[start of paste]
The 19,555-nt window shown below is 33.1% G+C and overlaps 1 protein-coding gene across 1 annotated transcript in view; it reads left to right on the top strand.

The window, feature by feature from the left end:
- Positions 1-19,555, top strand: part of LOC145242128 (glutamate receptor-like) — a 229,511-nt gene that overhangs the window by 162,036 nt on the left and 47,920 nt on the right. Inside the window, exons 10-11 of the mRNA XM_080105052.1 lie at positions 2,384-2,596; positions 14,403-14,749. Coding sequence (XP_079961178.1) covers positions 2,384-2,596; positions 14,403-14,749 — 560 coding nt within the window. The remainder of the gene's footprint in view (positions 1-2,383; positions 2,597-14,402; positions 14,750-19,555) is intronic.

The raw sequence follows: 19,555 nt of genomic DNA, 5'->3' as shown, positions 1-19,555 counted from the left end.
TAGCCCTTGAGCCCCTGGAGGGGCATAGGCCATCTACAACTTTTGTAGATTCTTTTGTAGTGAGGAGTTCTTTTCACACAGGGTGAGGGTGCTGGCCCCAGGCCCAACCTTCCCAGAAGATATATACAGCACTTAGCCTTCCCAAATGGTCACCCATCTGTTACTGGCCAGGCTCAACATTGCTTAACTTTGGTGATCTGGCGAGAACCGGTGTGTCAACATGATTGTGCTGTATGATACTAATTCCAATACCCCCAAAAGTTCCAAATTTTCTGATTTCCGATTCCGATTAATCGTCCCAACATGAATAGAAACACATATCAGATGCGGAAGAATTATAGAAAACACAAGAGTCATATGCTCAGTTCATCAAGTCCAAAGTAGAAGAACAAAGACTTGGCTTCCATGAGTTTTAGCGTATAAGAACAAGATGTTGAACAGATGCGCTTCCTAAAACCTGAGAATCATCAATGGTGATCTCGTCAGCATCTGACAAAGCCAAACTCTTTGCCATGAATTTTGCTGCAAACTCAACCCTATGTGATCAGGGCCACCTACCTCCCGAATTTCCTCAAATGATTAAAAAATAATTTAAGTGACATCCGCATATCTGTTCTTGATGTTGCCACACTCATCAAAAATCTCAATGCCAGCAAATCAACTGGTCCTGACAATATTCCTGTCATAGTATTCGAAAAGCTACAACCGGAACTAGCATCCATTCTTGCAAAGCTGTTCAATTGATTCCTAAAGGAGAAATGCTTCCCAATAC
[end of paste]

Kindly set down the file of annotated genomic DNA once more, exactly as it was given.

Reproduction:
The 19,555-nt window shown below is 33.1% G+C and overlaps 1 protein-coding gene across 1 annotated transcript in view; it reads left to right on the top strand.

The window, feature by feature from the left end:
- Positions 1-19,555, top strand: part of LOC145242128 (glutamate receptor-like) — a 229,511-nt gene that overhangs the window by 162,036 nt on the left and 47,920 nt on the right. Inside the window, exons 10-11 of the mRNA XM_080105052.1 lie at positions 2,384-2,596; positions 14,403-14,749. Coding sequence (XP_079961178.1) covers positions 2,384-2,596; positions 14,403-14,749 — 560 coding nt within the window. The remainder of the gene's footprint in view (positions 1-2,383; positions 2,597-14,402; positions 14,750-19,555) is intronic.

The raw sequence follows: 19,555 nt of genomic DNA, 5'->3' as shown, positions 1-19,555 counted from the left end.
TAGCCCTTGAGCCCCTGGAGGGGCATAGGCCATCTACAACTTTTGTAGATTCTTTTGTAGTGAGGAGTTCTTTTCACACAGGGTGAGGGTGCTGGCCCCAGGCCCAACCTTCCCAGAAGATATATACAGCACTTAGCCTTCCCAAATGGTCACCCATCTGTTACTGGCCAGGCTCAACATTGCTTAACTTTGGTGATCTGGCGAGAACCGGTGTGTCAACATGATTGTGCTGTATGATACTAATTCCAATACCCCCAAAAGTTCCAAATTTTCTGATTTCCGATTCCGATTAATCGTCCCAACATGAATAGAAACACATATCAGATGCGGAAGAATTATAGAAAACACAAGAGTCATATGCTCAGTTCATCAAGTCCAAAGTAGAAGAACAAAGACTTGGCTTCCATGAGTTTTAGCGTATAAGAACAAGATGTTGAACAGATGCGCTTCCTAAAACCTGAGAATCATCAATGGTGATCTCGTCAGCATCTGACAAAGCCAAACTCTTTGCCATGAATTTTGCTGCAAACTCAACCCTATGTGATCAGGGCCACCTACCTCCCGAATTTCCTCAAATGATTAAAAAATAATTTAAGTGACATCCGCATATCTGTTCTTGATGTTGCCACACTCATCAAAAATCTCAATGCCAGCAAATCAACTGGTCCTGACAATATTCCTGTCATAGTATTCGAAAAGCTACAACCGGAACTAGCATCCATTCTTGCAAAGCTGTTCAATTGATTCCTAAAGGAGAAATGCTTCCCAATAC